“I’m sorry—I was in deep,” says Suzanne Barr. The second the Toronto-born, Florida-raised chef jumps on our Zoom call from Miami, she is apologetic about losing track of time—she was in the kitchen testing recipes. “I cook because I love it,” she says. “It gives  me an emotional reset.” As it turns out, Barr losing herself in the moment is the perfect introduction to My Ackee Tree: A Chef’s Memoir of Finding Home in the Kitchen.

Previously a photographer, a stylist, a filmmaker, an MTV producer and a private chef in the Hamptons, she only began her remarkable rise as a chef when she was 30, after her mom passed away from pancreatic cancer. Fast-forward to today and the two-time restaurateur, inaugural chef-in-residence at Toronto’s Gladstone Hotel, social advocate and Food Network Canada’s Wall of Chefs judge is one of North America’s leading culinary talents.

In her intimate new book, Barr invites us into her childhood home, where her love of cooking began. “People knew bits and pieces, but the bulk of my life—my story, how I got to where I am—was in my back pocket, nestled in the darkest spaces in my heart and soul,” explains the first-time author. Achingly beautiful, her story takes us on a personal journey through grief, self-doubt, love and self discovery as she finds her way home in the kitchen, which is particularly poignant when you consider that the very idea of home is often hard for the children of immigrants to define. “This is a connection to my history, a connection to my mother,” she says of the book, which has nods to her family’s Jamaican, English, Canadian and U.S. roots.


Moving from Atlanta, Ga., to her parents’ home in Plantation, Fla., following her mother’s diagnosis, Barr found herself acting as caregiver in a heartbreaking role reversal. As her mother’s taste buds changed with the many rounds of chemo and radiation therapy, the meals that were lovingly prepared by Barr were simply pushed aside. “How do I hold on to memories [of my mother] when I can’t even remember how to cook for her? I don’t even know what to cook for her,” Barr recalls thinking at the time. “Understanding what [her] body was going through or what her [sense of] taste was going through wasn’t something that I could do—I didn’t have the knowledge,” she explains. The experience prompted her to leave a successful career in film and television and search for something more. Looking for a deeper understanding of how food can heal, Barr studied at the Natural Gourmet Institute (an international leader in health-supportive culinary education whose alums include Dirt Candy’s Amanda Cohen and food-justice activist Bryant Terry) in New York and then did short cooking-related stints in Hawaii and France before opening her first restaurant, Saturday Dinette, in Toronto in 2014.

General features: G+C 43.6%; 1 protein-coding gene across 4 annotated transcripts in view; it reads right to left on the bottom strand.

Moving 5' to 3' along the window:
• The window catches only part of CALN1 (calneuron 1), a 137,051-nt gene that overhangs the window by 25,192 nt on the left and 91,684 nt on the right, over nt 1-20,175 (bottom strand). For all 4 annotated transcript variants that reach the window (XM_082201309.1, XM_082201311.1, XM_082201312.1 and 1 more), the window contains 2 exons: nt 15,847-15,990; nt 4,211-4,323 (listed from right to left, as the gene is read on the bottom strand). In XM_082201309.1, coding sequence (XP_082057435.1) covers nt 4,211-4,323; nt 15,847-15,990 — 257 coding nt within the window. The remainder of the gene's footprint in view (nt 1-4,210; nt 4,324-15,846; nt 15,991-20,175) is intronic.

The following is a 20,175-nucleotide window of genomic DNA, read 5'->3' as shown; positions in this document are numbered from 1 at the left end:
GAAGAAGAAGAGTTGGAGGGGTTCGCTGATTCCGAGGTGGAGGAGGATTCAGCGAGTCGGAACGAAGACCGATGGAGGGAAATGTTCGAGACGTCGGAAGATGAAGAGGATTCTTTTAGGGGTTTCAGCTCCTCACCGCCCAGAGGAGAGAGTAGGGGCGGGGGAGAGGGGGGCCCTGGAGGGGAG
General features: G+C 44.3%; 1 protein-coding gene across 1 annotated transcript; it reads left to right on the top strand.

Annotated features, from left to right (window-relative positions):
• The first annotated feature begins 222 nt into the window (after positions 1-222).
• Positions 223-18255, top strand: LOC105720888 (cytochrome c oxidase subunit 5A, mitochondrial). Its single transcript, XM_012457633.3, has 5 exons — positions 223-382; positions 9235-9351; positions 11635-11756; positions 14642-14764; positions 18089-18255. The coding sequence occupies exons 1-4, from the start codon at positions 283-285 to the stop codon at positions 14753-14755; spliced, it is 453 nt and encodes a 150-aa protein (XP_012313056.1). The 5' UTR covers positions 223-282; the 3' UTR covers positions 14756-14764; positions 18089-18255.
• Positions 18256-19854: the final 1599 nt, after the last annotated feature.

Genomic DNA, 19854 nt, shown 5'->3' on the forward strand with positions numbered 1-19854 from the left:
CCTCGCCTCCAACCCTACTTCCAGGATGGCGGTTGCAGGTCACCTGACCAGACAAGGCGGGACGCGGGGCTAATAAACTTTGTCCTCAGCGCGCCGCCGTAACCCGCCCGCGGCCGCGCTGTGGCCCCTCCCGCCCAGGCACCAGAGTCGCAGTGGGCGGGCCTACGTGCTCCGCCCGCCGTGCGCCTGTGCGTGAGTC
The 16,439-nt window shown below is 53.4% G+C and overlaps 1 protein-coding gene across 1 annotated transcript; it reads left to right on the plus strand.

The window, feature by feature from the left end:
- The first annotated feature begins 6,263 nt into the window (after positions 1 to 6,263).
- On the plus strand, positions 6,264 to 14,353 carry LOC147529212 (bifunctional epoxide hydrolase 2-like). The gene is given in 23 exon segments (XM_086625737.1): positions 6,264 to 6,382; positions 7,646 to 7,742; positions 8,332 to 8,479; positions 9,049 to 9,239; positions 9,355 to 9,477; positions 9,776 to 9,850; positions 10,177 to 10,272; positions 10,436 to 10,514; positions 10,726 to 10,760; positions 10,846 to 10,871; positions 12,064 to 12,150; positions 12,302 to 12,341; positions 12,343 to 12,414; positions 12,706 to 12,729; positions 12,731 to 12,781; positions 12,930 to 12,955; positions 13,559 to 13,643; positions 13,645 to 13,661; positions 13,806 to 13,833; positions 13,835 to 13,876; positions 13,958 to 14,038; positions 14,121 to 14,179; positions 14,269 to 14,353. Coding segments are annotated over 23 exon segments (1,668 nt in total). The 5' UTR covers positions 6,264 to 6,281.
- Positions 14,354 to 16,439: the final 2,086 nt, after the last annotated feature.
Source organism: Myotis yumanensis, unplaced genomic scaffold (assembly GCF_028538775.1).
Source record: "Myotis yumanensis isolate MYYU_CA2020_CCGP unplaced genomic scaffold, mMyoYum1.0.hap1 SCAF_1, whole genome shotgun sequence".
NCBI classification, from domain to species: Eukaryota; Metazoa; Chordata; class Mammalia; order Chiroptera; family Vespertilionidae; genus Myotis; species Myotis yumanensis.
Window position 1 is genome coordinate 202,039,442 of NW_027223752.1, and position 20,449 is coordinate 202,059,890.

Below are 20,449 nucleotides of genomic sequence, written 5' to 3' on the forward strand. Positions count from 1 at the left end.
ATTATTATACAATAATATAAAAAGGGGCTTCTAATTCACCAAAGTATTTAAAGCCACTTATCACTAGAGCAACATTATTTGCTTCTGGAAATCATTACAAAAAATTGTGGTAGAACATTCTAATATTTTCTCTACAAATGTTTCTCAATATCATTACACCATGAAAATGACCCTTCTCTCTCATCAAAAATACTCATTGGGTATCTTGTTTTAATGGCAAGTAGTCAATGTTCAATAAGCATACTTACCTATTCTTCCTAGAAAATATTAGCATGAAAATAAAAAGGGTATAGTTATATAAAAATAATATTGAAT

“I value the title, the role [and] the responsibility of being a chef, but I also value the fact that I’m more than just a chef,” she says. “Thinking [about] what [my mother] could have experienced if she’d given herself the time to imagine a life in which she was a mum and an interior designer or a mum and a dancer…” Now that she is a mother herself, Barr doesn’t want to miss that opportunity. “I stand for my ancestors [and for] the women in my life who were never able to dream the way that I am dreaming,” she says.

That’s part of what makes Barr a different kind of chef: Her life experiences are woven into her many commitments, whether she’s redefining how Black women are viewed in kitchens or fighting for fair and just practices or paving the way for others. “This is an opportunity to walk in the shoes of the many women who stomped in [my] place [before me]—the women who stood in the kitchen with pride but also the women [who] stood in the kitchen because they were forced to be there,” she says. “I was not forced to go into the kitchen; I chose to be in the kitchen.”

While initially the thought of writing a memoir felt weird to the 45-year-old—because she feels she has only just begun—putting her story onto paper felt like exactly what she needed to do. As for what’s next, there’s talk of product development, another restaurant and maybe even something film-related. Whatever it is, the multi-hyphenate will likely take the lead. “Be boundless with the opportunities and the possibilities,” she says. “And be fearless in your desire to continue to push.”

Purchase a copy of My Ackee Tree: A Chef’s Memoir of Finding Home in the Kitchen here.

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Bryant Terry’s New Book Celebrate Black Food at Its Finest
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